For American pop music in the first half of the 20th century, the core collaboration was between Jewish songwriters and black singers and styles. In the early ’30s at Harlem’s Cotton Club, where African-Americans could star on stage but not sit in the audience, Harold Arlen (a cantor’s son) and Ted Koehler wrote a string of hits: “I’ve Got the World on a String,” “Between the Devil and the Deep Blue Sea” and this bluesy perennial. One of countless songs that impart meteorological metaphors to emotions — here it “keeps rainin’ all the time” in the singer’s heart — “Stormy Weather” establishes its personality with its first three mournful notes: “Don’t know why…” For the bridge (“When she went away, the blues walked in and met me…”), Arlen switches to the slow stomping of a New Orleans funeral march that ascends to a plangent phrase reminiscent of Stephen Foster’s “Old Folks at Home.” Summarizing a century of pop music, the song sounds fresh and poignant in this century as well.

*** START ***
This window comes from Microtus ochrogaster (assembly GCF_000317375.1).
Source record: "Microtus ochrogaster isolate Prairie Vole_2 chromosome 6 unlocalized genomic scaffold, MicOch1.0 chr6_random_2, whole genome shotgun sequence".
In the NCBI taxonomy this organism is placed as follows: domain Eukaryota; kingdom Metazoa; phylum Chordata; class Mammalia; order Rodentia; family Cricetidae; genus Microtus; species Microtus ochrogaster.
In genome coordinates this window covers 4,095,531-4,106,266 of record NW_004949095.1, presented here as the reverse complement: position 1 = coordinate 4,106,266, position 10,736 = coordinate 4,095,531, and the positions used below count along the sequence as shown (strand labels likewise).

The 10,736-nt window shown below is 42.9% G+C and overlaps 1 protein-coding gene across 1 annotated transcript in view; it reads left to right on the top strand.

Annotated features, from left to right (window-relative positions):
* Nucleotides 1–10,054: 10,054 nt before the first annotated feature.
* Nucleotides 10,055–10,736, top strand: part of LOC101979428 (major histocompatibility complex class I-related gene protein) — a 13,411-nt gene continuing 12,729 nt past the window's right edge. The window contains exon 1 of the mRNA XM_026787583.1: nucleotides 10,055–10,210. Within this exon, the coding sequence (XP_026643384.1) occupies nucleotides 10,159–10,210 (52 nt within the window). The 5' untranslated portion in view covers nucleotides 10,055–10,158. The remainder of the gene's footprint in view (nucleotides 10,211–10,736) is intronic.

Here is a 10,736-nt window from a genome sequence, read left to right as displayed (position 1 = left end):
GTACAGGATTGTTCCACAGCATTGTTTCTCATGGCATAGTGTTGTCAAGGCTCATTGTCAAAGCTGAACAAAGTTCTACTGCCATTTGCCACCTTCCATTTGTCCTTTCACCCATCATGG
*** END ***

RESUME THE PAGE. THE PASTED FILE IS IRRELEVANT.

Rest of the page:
Ethel Waters, who introduced the song, took it to No. 1 in 1933, when versions by Duke Ellington, Guy Lombardo and Ted Lewis also made the top 10. But “Stormy Weather” is inextricably linked to Lena Horne, who performed it in the 1943 film of the same name. Horne had joined the Cotton Club chorus at 16; her keen beauty, soprano lilt and silky poise would have made her a Hollywood star if the industry hadn’t been so profoundly racist. Like Paul Robeson with “Ol’ Man River,” Horne made her signature song an autobiographical statement. Performing into her eighties, she remained a beacon for black performers, a divinity to audiences of all colors and a lingering, stinging reproach to the attitudes that had robbed her of her Hollywood prime.